2. As are you, so too this poetic recitation a lovely presentation! It’s nice to listen, watch and also read the history you’ve shared. Thank you for doing so, dear Michele & have a great weekend!🌞🌹

    Liked by 1 person

      1. My pleasure, poetess Michele. It was a wonderful way to unwind, having returned after several hours of hiking & taking pictures…in 22 degrees!! What was I thinking?!!! 🥶 Thank you, my friend. 🤗

        Liked by 1 person

      2. Having exited my vehicle, it took only a few minutes before I realized that I forgot gloves. But, I was only outside for four hours. 😆🙃 D’oh! My hands are still thawing as I type, one slow letter at a time. 😜

        Liked by 1 person

    1. I am glad you enjoyed the poem and my recitation. Thank you very much, Jeff. I agree – even for those lucky enough to have their hand held when passing, they take their last breath alone. How wonderful and a gorgeous afternoon it is! 🌞 My pleasure to share a poet voice. 💖

      Liked by 1 person

  3. I have never read this poem or any works by this amazing woman, yet upon reaching the final line and seeing a photo of her, I instantly felt connected! In her shoes, words akin to these would surely be my form of expression.

    Liked by 1 person

  4. LORRAINE

    Beautiful poem and reading, Michele. It’s is true that we often suffer alone, but the reality is that we can reach out to others who have known pain and provide the same understanding.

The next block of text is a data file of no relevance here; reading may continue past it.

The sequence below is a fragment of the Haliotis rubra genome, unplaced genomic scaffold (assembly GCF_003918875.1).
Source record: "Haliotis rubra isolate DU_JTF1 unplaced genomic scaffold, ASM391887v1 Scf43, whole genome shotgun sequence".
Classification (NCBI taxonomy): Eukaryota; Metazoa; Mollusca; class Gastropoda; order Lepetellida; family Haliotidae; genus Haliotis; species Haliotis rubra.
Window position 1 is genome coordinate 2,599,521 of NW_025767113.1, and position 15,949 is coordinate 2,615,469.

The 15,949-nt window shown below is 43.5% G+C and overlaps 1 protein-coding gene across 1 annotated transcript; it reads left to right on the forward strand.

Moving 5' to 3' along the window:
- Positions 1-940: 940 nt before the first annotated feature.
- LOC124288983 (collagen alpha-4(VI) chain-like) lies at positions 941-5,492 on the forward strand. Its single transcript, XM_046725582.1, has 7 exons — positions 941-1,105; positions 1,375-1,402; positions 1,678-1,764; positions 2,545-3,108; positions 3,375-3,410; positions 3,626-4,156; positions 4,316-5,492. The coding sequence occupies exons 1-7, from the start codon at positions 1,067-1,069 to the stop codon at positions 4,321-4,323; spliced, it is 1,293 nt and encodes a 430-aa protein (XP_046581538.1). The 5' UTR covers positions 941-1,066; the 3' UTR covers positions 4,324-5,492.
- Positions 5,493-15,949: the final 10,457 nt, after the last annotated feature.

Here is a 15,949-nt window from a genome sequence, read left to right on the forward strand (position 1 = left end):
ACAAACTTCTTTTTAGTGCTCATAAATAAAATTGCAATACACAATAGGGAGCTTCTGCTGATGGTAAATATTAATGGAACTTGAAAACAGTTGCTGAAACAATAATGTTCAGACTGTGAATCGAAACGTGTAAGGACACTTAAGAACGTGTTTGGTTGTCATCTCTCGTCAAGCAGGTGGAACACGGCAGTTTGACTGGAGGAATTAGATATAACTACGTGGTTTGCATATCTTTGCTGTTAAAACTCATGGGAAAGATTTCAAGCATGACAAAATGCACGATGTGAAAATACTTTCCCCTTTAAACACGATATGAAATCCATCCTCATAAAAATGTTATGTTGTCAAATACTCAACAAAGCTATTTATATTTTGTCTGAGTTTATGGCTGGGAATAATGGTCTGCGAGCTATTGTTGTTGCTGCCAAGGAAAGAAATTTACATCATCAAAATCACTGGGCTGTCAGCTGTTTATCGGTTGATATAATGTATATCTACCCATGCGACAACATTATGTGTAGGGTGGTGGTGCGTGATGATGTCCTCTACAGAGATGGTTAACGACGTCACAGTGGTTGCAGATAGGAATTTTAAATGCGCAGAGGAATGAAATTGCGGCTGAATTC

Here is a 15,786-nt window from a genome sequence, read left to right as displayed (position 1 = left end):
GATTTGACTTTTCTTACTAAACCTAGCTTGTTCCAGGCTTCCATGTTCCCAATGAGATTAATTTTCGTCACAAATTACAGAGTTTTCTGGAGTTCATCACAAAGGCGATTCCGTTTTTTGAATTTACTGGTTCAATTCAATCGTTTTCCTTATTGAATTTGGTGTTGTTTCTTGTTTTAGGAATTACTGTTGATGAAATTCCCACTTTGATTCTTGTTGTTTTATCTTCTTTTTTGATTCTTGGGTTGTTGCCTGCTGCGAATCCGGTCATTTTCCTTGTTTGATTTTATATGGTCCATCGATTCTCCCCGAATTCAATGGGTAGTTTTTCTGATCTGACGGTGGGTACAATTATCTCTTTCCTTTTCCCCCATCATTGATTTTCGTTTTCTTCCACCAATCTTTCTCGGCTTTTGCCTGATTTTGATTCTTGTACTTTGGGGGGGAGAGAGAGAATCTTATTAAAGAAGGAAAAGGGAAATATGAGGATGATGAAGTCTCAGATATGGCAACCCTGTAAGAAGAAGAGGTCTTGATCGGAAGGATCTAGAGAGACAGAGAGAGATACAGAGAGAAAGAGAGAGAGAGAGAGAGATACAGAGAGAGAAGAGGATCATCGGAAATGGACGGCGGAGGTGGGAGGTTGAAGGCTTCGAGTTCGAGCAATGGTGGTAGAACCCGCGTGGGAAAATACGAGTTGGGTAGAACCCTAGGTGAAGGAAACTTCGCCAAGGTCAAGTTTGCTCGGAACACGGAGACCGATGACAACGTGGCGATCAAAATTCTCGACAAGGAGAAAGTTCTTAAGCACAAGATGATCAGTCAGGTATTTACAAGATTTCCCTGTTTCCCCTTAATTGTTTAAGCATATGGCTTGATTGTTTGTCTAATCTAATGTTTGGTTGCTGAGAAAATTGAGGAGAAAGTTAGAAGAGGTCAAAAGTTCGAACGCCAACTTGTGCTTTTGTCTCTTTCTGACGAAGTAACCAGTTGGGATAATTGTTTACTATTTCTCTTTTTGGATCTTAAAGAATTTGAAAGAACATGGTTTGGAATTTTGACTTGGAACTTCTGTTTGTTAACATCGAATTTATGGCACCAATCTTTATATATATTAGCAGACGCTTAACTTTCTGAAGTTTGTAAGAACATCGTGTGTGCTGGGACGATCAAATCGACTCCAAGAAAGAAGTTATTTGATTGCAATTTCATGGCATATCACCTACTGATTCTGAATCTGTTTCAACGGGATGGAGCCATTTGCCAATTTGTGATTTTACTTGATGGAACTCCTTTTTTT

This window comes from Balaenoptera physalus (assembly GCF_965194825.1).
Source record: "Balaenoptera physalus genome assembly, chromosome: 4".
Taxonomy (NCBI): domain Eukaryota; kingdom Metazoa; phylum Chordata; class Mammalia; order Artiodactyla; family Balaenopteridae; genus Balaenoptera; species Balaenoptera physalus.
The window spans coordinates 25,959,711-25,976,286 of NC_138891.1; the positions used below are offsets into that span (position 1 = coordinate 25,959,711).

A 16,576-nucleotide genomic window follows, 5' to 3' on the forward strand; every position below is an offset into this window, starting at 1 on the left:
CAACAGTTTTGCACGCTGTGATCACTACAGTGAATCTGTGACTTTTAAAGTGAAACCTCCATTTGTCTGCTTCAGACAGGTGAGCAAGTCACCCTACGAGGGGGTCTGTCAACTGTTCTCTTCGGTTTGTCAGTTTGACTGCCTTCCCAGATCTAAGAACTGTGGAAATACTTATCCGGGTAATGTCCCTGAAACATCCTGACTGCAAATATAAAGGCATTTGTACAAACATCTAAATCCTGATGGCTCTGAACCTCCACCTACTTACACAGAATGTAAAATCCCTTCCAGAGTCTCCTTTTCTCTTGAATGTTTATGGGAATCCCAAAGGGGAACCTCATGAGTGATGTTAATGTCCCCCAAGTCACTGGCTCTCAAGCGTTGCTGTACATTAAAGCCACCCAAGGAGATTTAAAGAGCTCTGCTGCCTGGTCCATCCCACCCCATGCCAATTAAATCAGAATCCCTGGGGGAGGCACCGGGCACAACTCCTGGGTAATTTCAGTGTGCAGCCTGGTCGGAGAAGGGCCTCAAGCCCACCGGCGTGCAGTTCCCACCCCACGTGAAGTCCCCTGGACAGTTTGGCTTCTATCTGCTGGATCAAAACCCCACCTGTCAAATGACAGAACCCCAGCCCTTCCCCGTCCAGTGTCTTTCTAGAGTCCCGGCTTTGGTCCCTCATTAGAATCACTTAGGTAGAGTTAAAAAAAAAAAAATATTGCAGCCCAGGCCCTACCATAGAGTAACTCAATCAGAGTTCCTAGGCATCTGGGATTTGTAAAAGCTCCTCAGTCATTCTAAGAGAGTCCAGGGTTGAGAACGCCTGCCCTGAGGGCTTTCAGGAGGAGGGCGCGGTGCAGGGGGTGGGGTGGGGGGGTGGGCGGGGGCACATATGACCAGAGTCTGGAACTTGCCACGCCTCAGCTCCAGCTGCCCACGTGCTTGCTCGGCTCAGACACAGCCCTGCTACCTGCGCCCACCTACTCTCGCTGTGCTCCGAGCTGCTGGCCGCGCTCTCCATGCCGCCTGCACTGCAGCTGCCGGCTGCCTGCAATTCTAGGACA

Liked by 1 person

  5. Michele, you have chosen a very beautiful poem by Ella Wheeler Wilcox. It is admirable that she published her first book in 1872. Because at that time it was not easy for women to be artistically active and to be successful. I didn’t know Ella and I’m glad you introduced her here. Because the beautiful poem speaks to me.
    Thank you Michele❤️.

    Liked by 1 person

    1. Thank you for mentioning Ella’s incredible accomplishment in the context of being an artistic woman in 1872. I am so pleased to share Ella with you and delighted that the poem resonated with you. ✨ Thank you, artist Rosie, for your visit and important comments. 🙏🏻💐💗

      Liked by 1 person

  6. Bardie Arborist

    Michele I owe you a couple of ‘thanks’: 1) thank you for being the first to follow a writer finding his voice and honing his craft; and 2) thank you for this post.

    The timeless fellowship between people of different generations and eras really strikes me. I find communion with her words that tell of her suffering, woe, and pain. Those parts of her poem speak to seasons I’ve had in my own life.

    Now to your recitation. You approached the poem with gentleness and reverence. The manner of your delivery is a credit to Ms. Wilcox, and commending of yourself, as both a poet, and lover of poetry.

    I especially like the biographical details you included. They enrich the overall experience.

    Liked by 1 person

    1. It is an honor to be your first reader. Your writing is interesting – keep sharing. Thank you for sharing that with me and for your wonderful comments about Wilcox’s poem, my recitation, and the biographical details. I enjoy memorizing poems and learning about the poets. Best to you and happy writing!

      Liked by 1 person